Some of the most important questions data scientists investigate are causal questions. They're also some of the hardest to answer! A well-designed A/B test often provides the cleanest answer, but when a test is infeasible, there are plenty of other causal inference techniques that may be useful. While not perfect, these techniques are much better than the alternative: ad hoc methods with no logical foundation.
Supervised learning is perhaps the most central idea in Machine Learning. It is equally central to statistics where it is known as regression. Statistics formulates the problem in terms of identifying the distribution from which observations are drawn; Machine Learning in terms of finding a model that fits the data well.
Recently I have been reading Causal Inference: The Mixtape by Scott Cunningham. One thing I think Cunningham explains very well is the role of endogeneity in confounding even simple comparisons. I don’t have a background in economics, so I had never really grokked the concepts of endogenous and exogenous factors, especially as it related to causal inference.
We have previously mentioned the Stable Unit Treatment Value Assumption, or SUTVA, a complicated-sounding term that is one of the most important assumptions underlying A/B testing (and Causal Inference in general).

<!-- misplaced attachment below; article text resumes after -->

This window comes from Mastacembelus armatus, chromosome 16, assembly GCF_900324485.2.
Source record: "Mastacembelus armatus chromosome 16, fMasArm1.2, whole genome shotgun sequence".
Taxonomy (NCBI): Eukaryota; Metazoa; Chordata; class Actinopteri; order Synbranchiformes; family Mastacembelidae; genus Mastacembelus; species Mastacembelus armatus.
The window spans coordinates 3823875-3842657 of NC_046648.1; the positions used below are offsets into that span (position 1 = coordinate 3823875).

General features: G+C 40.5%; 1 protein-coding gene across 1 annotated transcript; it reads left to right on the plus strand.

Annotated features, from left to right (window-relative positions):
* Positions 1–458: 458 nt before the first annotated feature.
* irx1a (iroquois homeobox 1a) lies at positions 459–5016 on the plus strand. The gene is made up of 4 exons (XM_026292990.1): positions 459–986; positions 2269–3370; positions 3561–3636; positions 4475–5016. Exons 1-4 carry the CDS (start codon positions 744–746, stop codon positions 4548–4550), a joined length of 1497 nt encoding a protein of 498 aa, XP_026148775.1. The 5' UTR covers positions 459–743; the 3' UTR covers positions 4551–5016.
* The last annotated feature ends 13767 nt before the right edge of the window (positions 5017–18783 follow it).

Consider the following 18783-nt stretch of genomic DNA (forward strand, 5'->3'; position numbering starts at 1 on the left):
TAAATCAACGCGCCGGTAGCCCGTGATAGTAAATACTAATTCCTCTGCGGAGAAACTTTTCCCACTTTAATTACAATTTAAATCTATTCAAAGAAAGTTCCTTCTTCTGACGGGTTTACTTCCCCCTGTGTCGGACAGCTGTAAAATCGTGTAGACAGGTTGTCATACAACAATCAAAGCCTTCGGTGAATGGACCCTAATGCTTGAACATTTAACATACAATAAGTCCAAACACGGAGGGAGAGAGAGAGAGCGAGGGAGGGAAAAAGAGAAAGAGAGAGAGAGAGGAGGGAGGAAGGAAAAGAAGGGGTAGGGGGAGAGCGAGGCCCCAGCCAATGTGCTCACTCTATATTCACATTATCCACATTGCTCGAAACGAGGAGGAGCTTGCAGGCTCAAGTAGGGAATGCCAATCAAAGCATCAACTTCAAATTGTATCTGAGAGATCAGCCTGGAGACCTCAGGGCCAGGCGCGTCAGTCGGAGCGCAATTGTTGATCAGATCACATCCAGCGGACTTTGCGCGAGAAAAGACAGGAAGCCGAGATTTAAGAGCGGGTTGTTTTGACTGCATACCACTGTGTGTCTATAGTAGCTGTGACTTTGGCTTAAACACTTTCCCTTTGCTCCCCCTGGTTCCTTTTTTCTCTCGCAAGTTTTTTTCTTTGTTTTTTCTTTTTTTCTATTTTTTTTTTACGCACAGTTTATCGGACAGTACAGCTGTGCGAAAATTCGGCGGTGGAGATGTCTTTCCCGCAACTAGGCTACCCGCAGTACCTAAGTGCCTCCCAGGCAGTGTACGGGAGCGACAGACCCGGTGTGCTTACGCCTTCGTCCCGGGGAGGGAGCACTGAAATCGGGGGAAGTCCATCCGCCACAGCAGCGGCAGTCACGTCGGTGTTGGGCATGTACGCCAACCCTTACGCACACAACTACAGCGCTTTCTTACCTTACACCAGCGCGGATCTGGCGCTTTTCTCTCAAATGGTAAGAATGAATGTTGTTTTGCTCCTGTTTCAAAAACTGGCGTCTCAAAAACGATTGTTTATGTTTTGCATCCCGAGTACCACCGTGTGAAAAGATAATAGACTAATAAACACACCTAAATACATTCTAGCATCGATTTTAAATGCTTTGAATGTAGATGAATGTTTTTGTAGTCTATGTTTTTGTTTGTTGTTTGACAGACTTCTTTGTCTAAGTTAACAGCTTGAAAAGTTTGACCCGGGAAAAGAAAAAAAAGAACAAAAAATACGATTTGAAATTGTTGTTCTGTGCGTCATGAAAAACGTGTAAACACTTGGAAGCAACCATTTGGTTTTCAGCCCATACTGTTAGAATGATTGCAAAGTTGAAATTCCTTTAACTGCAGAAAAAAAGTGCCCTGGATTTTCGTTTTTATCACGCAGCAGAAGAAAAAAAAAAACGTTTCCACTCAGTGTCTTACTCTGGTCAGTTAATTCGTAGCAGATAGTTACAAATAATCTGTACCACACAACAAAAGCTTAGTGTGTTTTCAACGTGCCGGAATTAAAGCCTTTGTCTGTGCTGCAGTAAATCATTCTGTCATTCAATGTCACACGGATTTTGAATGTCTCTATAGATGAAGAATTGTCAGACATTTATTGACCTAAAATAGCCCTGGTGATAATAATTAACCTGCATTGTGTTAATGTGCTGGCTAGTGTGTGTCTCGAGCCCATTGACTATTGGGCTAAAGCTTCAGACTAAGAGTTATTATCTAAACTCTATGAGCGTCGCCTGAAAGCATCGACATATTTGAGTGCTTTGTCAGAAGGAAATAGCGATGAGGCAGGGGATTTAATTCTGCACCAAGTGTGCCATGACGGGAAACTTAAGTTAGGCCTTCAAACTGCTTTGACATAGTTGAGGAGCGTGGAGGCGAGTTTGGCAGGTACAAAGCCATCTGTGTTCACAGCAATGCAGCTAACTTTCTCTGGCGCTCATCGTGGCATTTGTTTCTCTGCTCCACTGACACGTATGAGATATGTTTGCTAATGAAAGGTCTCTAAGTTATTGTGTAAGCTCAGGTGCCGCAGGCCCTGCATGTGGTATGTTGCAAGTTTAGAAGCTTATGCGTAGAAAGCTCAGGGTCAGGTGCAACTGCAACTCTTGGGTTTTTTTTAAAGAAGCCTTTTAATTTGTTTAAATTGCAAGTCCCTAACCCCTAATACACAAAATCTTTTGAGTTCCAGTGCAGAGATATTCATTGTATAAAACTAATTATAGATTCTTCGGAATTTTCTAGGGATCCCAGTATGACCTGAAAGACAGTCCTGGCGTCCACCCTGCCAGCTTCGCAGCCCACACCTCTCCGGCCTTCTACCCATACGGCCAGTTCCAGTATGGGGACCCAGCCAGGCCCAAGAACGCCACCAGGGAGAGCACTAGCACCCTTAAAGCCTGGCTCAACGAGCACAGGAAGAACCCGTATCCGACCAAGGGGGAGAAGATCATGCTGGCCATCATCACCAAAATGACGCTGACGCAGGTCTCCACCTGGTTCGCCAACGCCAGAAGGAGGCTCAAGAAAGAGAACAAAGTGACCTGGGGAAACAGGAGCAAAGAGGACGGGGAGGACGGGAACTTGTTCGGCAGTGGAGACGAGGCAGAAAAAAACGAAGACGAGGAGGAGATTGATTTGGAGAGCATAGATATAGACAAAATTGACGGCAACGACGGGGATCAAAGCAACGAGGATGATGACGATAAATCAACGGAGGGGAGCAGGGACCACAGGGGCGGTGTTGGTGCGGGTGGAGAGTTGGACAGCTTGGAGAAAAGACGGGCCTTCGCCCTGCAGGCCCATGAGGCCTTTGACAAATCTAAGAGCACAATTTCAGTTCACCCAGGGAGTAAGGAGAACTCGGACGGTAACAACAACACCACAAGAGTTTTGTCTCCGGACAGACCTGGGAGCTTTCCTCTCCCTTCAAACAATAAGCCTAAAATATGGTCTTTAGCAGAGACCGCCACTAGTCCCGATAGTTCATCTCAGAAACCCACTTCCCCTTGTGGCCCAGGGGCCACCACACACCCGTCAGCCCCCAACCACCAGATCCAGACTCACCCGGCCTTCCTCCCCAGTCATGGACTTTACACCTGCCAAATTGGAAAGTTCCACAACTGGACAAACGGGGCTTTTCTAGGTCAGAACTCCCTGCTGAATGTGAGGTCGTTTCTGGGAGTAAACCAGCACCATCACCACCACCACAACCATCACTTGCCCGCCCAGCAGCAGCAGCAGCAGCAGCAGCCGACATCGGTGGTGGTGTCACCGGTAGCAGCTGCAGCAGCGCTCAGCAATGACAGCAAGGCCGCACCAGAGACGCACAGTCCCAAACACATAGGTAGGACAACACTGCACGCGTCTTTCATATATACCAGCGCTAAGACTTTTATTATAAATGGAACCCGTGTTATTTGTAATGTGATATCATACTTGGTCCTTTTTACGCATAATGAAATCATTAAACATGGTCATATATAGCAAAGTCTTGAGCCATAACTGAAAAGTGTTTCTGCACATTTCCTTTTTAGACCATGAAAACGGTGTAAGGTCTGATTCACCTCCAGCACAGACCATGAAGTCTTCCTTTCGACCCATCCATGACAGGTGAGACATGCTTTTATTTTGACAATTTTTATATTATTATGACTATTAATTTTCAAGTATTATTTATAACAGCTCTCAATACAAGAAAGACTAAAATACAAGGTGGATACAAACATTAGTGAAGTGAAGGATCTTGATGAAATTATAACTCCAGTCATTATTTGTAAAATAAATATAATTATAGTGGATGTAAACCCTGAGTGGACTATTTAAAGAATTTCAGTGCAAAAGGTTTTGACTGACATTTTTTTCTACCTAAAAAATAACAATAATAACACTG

In our last post, we introduced the potential outcomes framework as the foundational framework for causal inference. In the potential outcomes framework, each unit (e.g. each person) is represented by a pair of outcomes, corresponding to the result of the experience provided to them (treatment or control, A or B, etc.
"Why can't I take the results of an A/B test at face value? Who are you, the statistics mafia? I don't need a PhD in statistics to know that one number is greater than another." If this sounds familiar, it is helpful to remember that we do an A/B test to learn about different potential outcomes. Comparing potential outcomes is essential for smart decision making, and this framework is the cornerstone of causal inference.
When I started this blog, my primary objective was less about teaching others A/B testing and more about clarifying my own thoughts on A/B testing. I had been running A/B tests for about a year, and I was starting to feel uncomfortable with some of the standard methodologies.